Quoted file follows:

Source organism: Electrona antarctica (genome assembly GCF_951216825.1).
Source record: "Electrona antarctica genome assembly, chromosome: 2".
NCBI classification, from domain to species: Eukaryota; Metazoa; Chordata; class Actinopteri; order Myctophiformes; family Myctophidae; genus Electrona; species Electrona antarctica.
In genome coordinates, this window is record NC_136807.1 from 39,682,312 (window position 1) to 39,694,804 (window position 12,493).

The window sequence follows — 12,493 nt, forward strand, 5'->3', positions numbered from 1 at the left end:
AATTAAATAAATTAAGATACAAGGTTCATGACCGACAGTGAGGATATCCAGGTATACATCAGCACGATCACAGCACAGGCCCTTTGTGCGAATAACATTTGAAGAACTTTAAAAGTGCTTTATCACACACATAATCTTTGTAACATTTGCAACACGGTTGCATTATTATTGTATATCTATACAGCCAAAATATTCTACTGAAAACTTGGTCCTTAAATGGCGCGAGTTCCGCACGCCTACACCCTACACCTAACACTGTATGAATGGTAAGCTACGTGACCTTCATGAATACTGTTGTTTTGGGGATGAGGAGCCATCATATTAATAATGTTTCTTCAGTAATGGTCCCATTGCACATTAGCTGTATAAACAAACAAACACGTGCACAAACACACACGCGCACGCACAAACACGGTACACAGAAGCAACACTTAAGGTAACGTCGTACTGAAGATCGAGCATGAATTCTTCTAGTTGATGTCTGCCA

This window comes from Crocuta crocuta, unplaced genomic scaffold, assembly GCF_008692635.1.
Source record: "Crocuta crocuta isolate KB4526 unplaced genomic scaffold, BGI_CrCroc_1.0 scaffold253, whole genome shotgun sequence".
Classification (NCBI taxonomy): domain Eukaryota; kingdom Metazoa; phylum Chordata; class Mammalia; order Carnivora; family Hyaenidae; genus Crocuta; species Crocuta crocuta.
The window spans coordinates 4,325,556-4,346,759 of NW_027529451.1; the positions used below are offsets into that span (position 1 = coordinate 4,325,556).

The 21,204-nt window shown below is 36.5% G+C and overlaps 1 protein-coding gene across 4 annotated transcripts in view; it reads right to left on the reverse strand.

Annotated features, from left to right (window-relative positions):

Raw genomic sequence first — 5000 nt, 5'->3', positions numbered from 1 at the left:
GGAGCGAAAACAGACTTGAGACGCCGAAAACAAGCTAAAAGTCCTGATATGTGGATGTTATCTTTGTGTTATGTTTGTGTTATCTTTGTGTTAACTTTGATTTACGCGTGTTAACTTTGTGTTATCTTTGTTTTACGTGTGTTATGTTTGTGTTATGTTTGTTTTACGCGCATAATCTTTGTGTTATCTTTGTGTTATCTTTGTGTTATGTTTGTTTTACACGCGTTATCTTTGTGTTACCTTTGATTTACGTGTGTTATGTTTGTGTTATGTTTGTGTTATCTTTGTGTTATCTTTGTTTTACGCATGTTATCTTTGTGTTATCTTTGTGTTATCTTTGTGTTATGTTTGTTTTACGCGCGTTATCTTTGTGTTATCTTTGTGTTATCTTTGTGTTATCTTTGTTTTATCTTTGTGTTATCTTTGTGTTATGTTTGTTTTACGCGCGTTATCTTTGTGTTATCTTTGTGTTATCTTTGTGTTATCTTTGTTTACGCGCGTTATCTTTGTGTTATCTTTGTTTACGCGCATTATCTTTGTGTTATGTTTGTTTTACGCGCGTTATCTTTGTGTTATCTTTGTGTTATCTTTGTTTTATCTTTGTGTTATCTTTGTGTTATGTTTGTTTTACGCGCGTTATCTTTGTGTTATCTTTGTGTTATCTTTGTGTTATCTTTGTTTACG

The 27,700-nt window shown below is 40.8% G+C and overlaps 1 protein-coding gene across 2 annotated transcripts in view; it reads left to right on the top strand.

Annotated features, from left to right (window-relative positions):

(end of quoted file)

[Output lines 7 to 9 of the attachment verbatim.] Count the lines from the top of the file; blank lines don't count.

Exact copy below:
This window comes from Crocuta crocuta, unplaced genomic scaffold, assembly GCF_008692635.1.
Source record: "Crocuta crocuta isolate KB4526 unplaced genomic scaffold, BGI_CrCroc_1.0 scaffold253, whole genome shotgun sequence".
Classification (NCBI taxonomy): domain Eukaryota; kingdom Metazoa; phylum Chordata; class Mammalia; order Carnivora; family Hyaenidae; genus Crocuta; species Crocuta crocuta.